Aspen’s to-go container composting program ending
City didn’t get much usage for to-go containers but saw a lot of personal compost use at Rio Grande Recycling Center
The city of Aspen’s pilot program that offers a composting bin at the Rio Grande Recycling Center for to-go containers from area restaurants over the winter didn’t see the critical mass officials hoped for.
After two months in operation, the program will end April 9, said Liz Chapman, senior waste reduction and environmental health specialist for the city.
Preliminary data show that the bin has seen little use by people who had to-go containers, despite the usage being on the uptick because more consumers have been using takeout service during the COVID-19 pandemic.
Chapman said based on video footage and on-the ground observations, about two people a week were putting takeout containers into the bin.
But between five and 10 people a week were using the bin to dispose of their compost they’ve collected at home, which was filling the container with mostly food.
“We were aiming for folks who are visiting, or living outside of the city but work here,” Chapman said. “But we see people using the recycle center for personal use, mostly taking in food and the recycling center is not set up to take people’s food waste.”
Those who compost at home either collect it and take it to the Pitkin County Solid Waste Center for free, or pay their trash haulers to pick it up.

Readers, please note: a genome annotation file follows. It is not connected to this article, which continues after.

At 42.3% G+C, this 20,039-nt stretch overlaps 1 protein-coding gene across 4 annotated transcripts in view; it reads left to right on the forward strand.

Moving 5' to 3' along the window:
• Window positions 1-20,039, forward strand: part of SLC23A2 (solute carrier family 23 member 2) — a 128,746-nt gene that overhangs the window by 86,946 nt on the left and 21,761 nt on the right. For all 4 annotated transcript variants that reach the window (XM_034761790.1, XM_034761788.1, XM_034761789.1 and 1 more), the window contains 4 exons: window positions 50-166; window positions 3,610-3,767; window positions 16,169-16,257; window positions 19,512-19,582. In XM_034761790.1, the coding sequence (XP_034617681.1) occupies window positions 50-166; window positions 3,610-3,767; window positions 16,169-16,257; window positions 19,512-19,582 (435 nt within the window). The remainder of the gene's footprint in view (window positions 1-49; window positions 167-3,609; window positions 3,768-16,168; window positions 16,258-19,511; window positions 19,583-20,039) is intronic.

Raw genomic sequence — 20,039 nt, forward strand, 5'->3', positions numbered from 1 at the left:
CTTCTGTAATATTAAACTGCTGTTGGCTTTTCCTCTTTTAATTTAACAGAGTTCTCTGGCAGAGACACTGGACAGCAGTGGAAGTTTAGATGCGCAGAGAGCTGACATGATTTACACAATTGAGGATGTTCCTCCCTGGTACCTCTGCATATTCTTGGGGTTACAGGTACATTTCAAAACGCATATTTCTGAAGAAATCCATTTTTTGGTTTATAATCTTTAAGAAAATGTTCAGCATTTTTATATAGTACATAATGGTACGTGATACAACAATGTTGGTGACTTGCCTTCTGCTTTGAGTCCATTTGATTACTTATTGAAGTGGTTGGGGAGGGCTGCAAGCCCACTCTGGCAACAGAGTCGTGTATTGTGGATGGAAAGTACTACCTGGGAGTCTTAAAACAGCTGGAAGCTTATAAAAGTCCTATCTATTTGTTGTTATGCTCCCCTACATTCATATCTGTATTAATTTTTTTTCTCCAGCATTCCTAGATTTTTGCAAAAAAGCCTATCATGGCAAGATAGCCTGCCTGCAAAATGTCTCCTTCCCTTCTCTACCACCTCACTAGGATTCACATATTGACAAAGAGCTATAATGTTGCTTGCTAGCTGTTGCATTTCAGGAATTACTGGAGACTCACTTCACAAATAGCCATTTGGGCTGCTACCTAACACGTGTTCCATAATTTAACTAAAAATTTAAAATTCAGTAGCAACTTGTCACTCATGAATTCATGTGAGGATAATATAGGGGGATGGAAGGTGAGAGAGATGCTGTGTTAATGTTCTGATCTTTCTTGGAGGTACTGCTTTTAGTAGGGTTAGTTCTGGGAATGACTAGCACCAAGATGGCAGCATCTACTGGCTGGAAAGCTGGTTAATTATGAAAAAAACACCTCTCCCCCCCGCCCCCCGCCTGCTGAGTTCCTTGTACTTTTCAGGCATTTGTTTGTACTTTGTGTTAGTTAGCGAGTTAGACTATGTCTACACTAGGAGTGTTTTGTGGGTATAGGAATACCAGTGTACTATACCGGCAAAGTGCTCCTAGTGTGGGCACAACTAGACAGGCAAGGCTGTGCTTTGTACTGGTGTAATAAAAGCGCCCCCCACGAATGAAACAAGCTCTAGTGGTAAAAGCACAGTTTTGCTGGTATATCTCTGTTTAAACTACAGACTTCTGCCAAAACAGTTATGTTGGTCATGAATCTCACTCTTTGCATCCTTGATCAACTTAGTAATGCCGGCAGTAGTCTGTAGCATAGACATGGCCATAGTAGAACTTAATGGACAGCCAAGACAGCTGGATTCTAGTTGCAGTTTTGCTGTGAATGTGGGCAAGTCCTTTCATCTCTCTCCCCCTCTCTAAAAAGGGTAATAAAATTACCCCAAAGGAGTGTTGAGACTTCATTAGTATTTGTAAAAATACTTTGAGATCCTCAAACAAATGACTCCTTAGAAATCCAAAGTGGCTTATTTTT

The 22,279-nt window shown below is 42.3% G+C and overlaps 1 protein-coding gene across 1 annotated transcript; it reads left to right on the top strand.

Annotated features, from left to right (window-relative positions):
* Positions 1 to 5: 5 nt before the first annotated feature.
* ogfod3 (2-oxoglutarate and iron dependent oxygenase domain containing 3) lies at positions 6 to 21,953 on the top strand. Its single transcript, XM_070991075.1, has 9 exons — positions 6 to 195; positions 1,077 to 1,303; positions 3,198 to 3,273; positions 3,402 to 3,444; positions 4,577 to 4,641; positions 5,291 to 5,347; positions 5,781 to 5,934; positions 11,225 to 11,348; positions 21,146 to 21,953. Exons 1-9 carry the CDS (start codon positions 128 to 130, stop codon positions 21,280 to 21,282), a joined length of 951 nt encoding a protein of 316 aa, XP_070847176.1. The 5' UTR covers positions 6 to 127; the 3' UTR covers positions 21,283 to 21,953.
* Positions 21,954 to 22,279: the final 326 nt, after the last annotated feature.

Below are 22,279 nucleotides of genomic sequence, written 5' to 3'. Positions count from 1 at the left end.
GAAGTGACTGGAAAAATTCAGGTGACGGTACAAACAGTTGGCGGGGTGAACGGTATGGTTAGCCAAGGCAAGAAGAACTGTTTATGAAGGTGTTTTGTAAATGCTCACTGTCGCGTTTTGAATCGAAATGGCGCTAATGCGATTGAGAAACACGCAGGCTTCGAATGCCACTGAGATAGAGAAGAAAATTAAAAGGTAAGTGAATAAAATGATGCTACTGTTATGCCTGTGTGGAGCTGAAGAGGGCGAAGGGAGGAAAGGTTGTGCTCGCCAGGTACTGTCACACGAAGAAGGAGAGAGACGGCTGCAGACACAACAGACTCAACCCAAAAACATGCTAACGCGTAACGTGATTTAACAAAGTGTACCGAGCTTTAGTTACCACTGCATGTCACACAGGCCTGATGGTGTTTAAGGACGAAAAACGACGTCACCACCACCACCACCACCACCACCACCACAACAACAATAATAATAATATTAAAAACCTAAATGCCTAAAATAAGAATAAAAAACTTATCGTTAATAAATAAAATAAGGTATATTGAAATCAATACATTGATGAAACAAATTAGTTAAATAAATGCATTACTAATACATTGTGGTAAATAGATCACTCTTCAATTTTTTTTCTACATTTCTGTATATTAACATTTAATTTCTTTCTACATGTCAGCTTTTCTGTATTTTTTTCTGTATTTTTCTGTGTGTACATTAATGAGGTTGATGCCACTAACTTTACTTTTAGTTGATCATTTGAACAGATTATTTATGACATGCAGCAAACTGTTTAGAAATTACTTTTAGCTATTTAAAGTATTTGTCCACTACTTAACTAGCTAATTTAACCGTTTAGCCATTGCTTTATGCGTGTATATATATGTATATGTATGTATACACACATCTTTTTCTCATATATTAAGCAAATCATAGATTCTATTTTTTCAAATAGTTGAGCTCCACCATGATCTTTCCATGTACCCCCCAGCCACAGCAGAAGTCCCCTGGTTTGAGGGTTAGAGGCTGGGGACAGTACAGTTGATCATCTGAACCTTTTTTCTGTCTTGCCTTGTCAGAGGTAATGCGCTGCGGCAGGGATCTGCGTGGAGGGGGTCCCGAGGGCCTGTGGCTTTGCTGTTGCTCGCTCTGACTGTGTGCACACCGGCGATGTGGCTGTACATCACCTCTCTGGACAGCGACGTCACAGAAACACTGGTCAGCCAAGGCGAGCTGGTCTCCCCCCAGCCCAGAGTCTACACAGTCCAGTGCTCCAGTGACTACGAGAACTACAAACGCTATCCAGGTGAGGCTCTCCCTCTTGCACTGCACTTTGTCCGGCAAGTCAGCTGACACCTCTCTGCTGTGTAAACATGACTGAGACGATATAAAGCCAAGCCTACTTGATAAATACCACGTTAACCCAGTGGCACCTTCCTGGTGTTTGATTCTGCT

So, the city’s recycling center became a convenient alternative for residential composters, and an unintended consequence of the restaurant to-go container program.
“It shows that there’s a significant amount of people who are composting,” Chapman said.
That’s good news to Mayor Torre, who is pushing to expand the city’s compost program for businesses and residents as part of the city’s waste diversion program.
“That’s a signal and sign that there are people out there who want to compost,” he said.
How the city can support more of that environmental action is a question for Aspen City Council in near-future conversations.
Chapman said it would require significant investment and consideration of where a composting site could be located.
It’s not suitable at the recycling center because food waste creates a stench and attracts bears.
Chapman said she will be presenting data from the pilot program and possible options for council to consider in the next month or two.
“There is some interest on council, and they are waiting on me,” she said.
The city’s environmental health department and waste reduction program has finite funds, she noted.
How the city pays for future composting is a question for council.
Torre said there are a lot of things to consider, including incentive programs and working with the county.
Perhaps more importantly, composting is a tool to make people aware of their consumption and make changes in their habits.
“We believe that 40 percent of the waste that goes into the landfill is compostable,” Torre said, adding that he pays a monthly fee to have a hauler pick up his compost. “I empty my garbage once a month. … My profile fits that 40 percent.”
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Break out the neon windbreakers and the ski jeans for the last week of the at Snowmass: the lifts stop turning at the end of the day April 25.